DUNCAN: We were very lucky to have Marky D.
STUART: Oh yes. Mark Donovan, who was most recently seen in the cinema in ‘In Bruges’.
DUNCAN: What I remember about it – being jealous.
STUART: We couldn’t believe our luck. These people were coming down to do stuff in one of our plays. We still had microphones hanging from ceilings with stockings over the front as spit guards. And we couldn’t get everybody down on the same day. It was regrettable.
JOHN: With the exception of Mark Donovan all of them recorded separately to regular cast recordings. The severe case of the highly contagious but ultra rare Riboflavin Virus may have put them off or perhaps it’s just that even Big Finish don’t work on Sunday’s.
JAMES: Five Directors was also the first play where we really started pushing out with the hardware. We used Steve’s mixing desk, and we had at least two mics. At the very least we weren’t going to be embarrassed by asking these people to talk into a sock wrapped round a microphone.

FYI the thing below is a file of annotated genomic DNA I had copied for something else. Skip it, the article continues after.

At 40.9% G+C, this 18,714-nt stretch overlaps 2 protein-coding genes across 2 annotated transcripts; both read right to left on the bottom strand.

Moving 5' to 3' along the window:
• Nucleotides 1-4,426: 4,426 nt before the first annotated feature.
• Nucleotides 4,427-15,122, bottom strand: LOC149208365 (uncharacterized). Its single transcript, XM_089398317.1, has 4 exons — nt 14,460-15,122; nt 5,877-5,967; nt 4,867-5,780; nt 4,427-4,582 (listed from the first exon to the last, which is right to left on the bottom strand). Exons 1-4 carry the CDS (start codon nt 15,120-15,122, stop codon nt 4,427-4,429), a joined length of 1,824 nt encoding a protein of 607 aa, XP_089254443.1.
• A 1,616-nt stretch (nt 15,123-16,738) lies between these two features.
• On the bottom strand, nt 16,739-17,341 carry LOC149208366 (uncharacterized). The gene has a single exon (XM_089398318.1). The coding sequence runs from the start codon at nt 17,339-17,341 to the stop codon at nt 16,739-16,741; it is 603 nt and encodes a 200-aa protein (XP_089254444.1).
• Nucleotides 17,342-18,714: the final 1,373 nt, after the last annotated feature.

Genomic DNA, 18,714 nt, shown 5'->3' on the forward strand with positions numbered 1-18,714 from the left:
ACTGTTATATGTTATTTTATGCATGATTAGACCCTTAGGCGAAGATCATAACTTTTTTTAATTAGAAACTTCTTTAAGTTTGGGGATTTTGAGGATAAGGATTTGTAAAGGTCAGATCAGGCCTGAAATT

[Call from the back of – ‘I think Rob would have liked that’.]
JAMES: Rob would have liked anything. Rob was great. Alistair Lock was great. And Jason Haigh Ellery, bless him, really did do his best, and was very good.
STUART: [I was] very conscious writing the script that these people really don’t have to do this, and it’s very easy to upset people because you’re doing this larger than life depiction of them. So each day I sent them their scenes, and asked ‘are you happy with this?’, and they didn’t care. If you’ve listened to Five Directors, Jason Haigh Ellery’s bits really do take the piss out of Jason Haigh Ellery, and he was absolutely fine with it. I can’t believe what we did to him and Rob Shearman.

>8. Samantha, how about a rendition of that peasant/servant accent you do so well?
(click to play)

And on that saucy cliffhanger we call a close to the first half of the interview. Stay tuned for the exciting conclusion of this interview coming soon. Featuring – whale-boy, Sylvester McCoy, and the alternate universes of FANZ.



One response

18 08 2008
James Potter

Good grief!

I have to say an entertaining read – and I’m in it! 😉